Buick Model 49 Restoration

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Sun bleached, dented, rust with rotten wood the epic began here Buick’s Model 49, the perfect ‘West Coast Woodie’ the ride of choice for MGM starlets but as wartime approached this rare model had little time to shine…. several years ago I was given the chance to follow the final months of one mega restoration project.

Silver Screen Special – 41 Buick

Timber removed with chassis in situ the body enjoyed some fresh metalThe studios of west LA enjoying the golden age of film production required the versatility of the station wagon coupled with the style their ‘matinee idols’ demanded. Buick’s Woodie became a parking lot celebrity for the likes of 20th Century Fox and Warner Bros alike, the ‘upmarket’ machine from Flint Michigan appealed to the film set; MGM even gifted one to Bette Davis. Buick having ridden the turbulence of the depression enjoyed an upturn in prosperity combined with the launch of its straight-eight power plant in 1931. Its position justified at the higher end of GM produced machines; as America prospered, so did the marque. 1940 saw the Buick Series include a ‘Woodie’ Estate Wagon and advertising featured one super star owner, Clark Cable. It would be a 1941 Model 49 that transported Paul Newman back to the chain gang and ultimately to ‘meet his maker’ in Cool Hand Luke.


The interior had suffered immensely it resembled tornado damageBuick production for 1941 actually began 26th July 1940 and consisted of 26 different models, it would become a record year for the manufacturer with a total of 370,101 vehicles filling the dealerships. Of those the Series 40 Specials came in ‘A’ (118-inch wheelbase) or ‘B’ (121-inch wheelbase) versions. Designated Model 49, the Series 40B ‘Woodie’ six passenger estate wagon was the least produced with just 838 leaving Flint and of those only a dozen are thought to be enjoying roads today, making them highly desirable. The numbers achieved would not be repeated when events 4500 miles away changed everything; from December 7th 1941 war production would take precedence over automobile manufacture. What did the client obtain for their $1360.00 purchase price? From the bulk head rearwards, apart from the steel floor and chassis the Model 49 was purely hand crafted ash wood, minus any metal infill panels (which became the norm later), a Fisher design built by Hercules Body Company of Indiana. Canadian lumber arrived at Evansville Indiana for bodies constructed by Hercules prior to transportation, four per train boxcar onto Flint. The 1941 body had moved on from the earlier flat sided appearance offering curves, most noticeable on the doors. At just over 4 litre or 248 cubic inch Buick’s Fireball Dyna-flash straight-eight came as standard, fuel by Carter twin carbs offering 125hp pulling 3,980lbs, with 215ft lbs torque at 2000rpm. A three speed column change allowed for huge leather bench seats that easily Think Again it’s the Series 40B Special Model 49 Estate Wagon no lessaccommodate six with enough luggage compartment space to satisfy any Hollywood superstar.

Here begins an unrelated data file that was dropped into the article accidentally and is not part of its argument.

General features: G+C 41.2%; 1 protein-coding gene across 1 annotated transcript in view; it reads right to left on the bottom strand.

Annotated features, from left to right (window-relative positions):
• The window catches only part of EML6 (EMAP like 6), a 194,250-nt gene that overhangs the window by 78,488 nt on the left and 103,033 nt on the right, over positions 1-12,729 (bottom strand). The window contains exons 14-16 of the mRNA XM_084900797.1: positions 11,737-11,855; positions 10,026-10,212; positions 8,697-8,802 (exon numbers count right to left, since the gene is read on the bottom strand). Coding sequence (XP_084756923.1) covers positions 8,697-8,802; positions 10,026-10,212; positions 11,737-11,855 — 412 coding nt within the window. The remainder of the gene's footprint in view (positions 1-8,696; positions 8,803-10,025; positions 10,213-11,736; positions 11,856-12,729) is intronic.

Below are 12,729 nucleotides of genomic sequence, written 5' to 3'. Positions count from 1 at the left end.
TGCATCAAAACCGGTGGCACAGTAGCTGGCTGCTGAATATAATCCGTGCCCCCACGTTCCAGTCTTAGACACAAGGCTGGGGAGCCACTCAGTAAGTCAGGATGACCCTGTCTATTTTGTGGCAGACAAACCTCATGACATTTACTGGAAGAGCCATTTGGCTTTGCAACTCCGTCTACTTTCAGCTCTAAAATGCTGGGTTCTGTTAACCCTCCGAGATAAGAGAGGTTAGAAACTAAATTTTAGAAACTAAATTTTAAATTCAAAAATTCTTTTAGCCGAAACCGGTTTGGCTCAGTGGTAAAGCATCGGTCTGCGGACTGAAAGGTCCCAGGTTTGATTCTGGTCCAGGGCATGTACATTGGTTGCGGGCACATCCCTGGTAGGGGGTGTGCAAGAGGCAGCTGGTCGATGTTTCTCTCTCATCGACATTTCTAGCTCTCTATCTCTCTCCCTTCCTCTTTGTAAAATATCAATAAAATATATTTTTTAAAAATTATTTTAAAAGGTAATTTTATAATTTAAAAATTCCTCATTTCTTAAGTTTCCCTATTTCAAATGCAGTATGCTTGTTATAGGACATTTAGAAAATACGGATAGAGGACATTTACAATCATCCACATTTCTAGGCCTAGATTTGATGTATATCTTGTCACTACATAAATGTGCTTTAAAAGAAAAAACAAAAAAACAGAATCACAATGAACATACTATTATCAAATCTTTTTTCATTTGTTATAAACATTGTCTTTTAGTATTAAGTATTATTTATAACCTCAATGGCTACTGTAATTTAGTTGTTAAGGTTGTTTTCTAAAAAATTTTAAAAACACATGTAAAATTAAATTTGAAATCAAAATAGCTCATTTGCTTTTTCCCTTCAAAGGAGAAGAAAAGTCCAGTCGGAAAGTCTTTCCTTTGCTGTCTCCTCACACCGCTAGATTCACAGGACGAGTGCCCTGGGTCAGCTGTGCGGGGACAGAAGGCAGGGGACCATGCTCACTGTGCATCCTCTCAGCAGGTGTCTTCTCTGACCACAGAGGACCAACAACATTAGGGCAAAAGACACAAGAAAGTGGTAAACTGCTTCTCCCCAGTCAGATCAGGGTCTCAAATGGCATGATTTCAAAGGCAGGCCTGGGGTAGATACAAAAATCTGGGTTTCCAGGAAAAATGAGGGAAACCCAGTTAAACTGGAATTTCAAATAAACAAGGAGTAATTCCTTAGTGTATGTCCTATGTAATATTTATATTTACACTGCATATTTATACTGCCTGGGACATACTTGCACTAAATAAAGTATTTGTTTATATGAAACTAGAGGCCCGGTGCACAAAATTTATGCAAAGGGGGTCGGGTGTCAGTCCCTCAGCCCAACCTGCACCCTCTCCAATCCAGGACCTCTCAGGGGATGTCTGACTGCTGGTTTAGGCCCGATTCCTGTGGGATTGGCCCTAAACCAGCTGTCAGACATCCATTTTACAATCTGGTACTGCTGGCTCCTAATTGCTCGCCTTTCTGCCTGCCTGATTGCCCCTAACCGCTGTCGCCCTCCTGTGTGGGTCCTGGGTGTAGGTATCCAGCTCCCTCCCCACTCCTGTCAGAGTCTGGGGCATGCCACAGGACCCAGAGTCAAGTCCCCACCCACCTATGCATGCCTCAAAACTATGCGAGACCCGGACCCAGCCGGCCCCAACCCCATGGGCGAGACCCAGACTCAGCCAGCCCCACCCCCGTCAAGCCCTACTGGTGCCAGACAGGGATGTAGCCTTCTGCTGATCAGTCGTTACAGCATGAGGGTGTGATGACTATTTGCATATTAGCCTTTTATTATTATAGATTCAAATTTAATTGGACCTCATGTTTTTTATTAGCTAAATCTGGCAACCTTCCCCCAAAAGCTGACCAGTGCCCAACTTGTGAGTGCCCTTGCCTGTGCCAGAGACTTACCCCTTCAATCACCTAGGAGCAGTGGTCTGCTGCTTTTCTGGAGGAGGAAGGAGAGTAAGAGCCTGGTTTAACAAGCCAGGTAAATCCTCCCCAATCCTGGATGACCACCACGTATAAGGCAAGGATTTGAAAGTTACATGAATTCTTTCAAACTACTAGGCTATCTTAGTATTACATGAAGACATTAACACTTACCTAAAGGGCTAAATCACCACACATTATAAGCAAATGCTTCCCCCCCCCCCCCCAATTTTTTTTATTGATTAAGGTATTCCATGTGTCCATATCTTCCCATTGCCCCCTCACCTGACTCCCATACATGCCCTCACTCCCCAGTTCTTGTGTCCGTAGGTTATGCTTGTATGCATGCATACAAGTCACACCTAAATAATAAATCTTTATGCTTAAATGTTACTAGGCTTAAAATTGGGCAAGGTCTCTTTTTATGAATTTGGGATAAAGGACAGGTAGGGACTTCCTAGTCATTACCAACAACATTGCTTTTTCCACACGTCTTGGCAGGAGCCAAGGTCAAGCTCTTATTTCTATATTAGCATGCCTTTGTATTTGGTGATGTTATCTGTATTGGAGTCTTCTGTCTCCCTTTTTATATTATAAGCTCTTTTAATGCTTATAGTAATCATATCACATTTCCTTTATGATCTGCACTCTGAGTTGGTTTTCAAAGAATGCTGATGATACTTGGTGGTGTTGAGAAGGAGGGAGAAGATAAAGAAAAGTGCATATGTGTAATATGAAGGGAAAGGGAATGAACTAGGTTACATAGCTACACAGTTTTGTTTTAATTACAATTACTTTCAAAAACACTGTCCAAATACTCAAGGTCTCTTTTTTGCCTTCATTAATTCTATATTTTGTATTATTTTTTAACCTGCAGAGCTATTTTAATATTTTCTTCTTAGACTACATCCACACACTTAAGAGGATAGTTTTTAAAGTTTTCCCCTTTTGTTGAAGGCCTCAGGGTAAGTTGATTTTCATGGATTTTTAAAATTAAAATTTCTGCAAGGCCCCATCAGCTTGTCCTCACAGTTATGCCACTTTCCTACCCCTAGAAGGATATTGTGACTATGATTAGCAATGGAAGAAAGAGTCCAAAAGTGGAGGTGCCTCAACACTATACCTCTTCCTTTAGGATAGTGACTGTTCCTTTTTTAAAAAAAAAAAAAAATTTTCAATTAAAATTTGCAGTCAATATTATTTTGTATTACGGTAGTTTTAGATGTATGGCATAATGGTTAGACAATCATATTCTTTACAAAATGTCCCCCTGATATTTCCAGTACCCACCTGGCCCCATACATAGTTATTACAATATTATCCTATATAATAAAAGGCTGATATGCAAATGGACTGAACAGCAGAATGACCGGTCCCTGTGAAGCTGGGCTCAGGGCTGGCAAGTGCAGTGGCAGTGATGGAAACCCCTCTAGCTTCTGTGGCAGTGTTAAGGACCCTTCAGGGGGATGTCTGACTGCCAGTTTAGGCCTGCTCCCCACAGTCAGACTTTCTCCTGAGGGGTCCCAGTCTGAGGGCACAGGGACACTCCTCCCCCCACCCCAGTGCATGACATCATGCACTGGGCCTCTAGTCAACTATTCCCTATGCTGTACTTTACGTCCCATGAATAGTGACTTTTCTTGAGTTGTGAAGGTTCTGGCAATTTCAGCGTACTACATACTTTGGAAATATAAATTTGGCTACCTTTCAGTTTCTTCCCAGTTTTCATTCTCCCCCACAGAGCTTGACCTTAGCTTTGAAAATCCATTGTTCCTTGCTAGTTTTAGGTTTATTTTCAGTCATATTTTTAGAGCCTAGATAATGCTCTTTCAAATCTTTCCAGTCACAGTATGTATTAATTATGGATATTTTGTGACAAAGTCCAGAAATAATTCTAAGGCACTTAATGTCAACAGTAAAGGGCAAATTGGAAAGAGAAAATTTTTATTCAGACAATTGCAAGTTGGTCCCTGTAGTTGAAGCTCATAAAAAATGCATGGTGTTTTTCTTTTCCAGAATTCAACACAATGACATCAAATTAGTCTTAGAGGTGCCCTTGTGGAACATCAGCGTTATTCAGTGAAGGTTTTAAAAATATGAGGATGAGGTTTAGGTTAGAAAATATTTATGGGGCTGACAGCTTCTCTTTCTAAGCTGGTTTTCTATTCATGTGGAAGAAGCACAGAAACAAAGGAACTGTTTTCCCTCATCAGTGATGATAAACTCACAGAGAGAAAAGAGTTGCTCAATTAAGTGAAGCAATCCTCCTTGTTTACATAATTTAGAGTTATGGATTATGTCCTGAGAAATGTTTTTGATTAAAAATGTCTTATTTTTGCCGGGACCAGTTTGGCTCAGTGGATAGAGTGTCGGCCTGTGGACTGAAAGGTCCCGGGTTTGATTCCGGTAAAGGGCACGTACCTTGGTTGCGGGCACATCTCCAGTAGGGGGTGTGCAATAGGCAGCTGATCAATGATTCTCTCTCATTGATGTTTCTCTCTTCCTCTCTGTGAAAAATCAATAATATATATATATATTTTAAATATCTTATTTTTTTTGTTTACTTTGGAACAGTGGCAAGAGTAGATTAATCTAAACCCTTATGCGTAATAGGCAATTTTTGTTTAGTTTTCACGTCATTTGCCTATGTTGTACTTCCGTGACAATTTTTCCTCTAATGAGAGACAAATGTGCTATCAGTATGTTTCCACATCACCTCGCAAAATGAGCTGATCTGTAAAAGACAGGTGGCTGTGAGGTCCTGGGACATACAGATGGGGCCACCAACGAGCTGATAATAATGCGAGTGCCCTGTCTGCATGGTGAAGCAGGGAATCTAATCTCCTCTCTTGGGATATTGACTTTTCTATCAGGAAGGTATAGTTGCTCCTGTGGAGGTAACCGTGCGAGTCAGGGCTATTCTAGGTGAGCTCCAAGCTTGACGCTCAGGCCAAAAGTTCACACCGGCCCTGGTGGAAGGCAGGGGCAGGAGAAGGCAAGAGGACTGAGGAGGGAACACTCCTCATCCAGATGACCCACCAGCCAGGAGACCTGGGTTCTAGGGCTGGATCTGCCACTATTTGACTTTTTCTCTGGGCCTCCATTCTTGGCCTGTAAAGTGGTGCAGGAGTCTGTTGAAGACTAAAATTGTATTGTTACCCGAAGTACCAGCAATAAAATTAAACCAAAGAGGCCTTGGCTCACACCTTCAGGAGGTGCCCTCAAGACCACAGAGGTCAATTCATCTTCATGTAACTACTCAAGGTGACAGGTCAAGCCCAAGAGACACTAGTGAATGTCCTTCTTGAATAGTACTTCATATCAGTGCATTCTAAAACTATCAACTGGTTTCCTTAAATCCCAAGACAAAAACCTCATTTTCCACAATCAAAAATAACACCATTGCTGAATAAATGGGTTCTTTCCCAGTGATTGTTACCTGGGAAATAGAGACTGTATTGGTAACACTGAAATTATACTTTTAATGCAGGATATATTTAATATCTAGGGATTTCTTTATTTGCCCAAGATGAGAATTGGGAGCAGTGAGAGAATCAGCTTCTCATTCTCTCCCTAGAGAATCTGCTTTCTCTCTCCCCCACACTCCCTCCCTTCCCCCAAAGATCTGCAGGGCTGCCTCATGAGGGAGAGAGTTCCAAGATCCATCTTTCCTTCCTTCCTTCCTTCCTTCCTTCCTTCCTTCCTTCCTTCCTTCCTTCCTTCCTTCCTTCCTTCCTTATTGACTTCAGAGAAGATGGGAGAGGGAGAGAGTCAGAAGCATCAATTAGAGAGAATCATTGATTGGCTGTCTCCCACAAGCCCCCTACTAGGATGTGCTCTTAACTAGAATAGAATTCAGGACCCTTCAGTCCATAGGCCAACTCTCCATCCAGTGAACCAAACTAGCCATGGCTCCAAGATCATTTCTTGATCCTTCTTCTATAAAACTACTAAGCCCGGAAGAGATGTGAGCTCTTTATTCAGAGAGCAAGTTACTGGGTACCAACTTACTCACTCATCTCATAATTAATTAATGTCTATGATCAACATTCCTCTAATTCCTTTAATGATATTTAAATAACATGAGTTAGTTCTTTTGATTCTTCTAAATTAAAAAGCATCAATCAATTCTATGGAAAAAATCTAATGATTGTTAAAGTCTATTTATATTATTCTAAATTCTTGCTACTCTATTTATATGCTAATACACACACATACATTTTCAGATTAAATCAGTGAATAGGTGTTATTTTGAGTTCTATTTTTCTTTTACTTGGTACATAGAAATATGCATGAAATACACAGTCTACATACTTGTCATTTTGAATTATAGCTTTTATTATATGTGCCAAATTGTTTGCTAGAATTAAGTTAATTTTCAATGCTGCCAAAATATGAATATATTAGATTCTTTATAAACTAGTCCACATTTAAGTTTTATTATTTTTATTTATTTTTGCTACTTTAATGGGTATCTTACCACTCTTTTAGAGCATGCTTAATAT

When Bunny met Woodie

The tale around the creation of Buick’s Estate Wagon is certainly a good Hollywood yarn. Norman Z McLeod directed many famous ‘blockbusters’ including Alice in Wonderland and The Secret Life of Walter Mitty whilst working with the likes of Cary Grant, the Marx Brothers to name a few; plus, he liked his cars, as did his wife Evelyn (Bunny) Ward. During a West Coast dealer visit in 1938 the ‘top brass’ including Harvey Earl, GM’s Chief Designer were invited to dinner with the McLeod’s and arrived to find the house decorated in Buick flags and banners. On asking why one of the marques machines were not frequenting the couples garage Bunny said simply ‘you don’t make a station wagon and I need one’, the challenge was accepted. A daily driver with style, fit for an outdoor life, that consumed baggage with ease were Bunny’s requirements. Returning to Michigan on the ‘Super Chief’ Train of the Stars (because it ran celebrities from Chicago to LA) Earl sketched out the new Buick. Due to the limited run expected regular coachbuilders showed little interest in the concept but The Biehl Body Company of Pennsylvania accepted the project for the prototype. Buick decided this would be presented to Bunny McLeod but for 1940 the Buick Series 50 ‘Woodie’ bodies totalling 495 would be supplied via Biehl. The McLeod car with featured chrome lettering across the rear door announced ‘Bunny Bar Ranch’; the car was used as the McLeod’s mobile cocktail bar when regular joints had closed. The car was shipped in secret and presented to Bunny on stage at the Coconut Grove nightclub inside Hollywood’s Ambassador Hotel. Bunny used the car regularly for many years but one day loaned it to a friend who failed to return it; the cars whereabouts is still a Hollywood mystery.

Entry via mahogany exterior and birch interior panels over ash framed doorsEl Paso to Lancing

Chassis 14239585 arrived at the RiE-Store (Restored in England) workshops in West Sussex in 2013, the gauge showed 30,000 miles travelled whilst the Hercules body number 929 looked like it had been to hell and back. Ash Dyer, a veteran of many restorations took its condition in his stride, unfazed he knew this matching numbers Series 40B Special would look a lot worse before things improved. As he explained the procedure he followed returning the Buick to its current magnificence, it didn’t take long to realise his attention to detail borders on obsessive. The ‘Bible’ he followed for the ‘Woodies’ re-birth was written by William C Anderson; the Restoration Facts for 1941 Buick’s, so in depth and exact it became the perfect companion for Ash; along with a pair of large parts manuals. Research became the key and that continued throughout the project but the first task was to organise rebuilding the heart of the ‘Woodie’, for that a coachbuilder of note would be sought. Alwyn Lee began his career with Morgan Cars and specialises in constructing new ash-frames for unique and rare vehicles. Alwyn became involved at the early stages overseeing the remnants of Hercules Body 929 Roof liners or sunroofs cannot compete against the Sistine Chapel of automobilesbeing removed; all of which could offer templates and original fitment details. Second task for RiE-Store was a strip down to the X-Frame chassis, account for what they had, then Ash could pen a list. Bob’s Auto, Cars LLC and Kanter Auto Products were three of the Stateside suppliers contacted. The straight eight was seized solid and would also require some specialist machining carried out by Board Brothers in Battersea.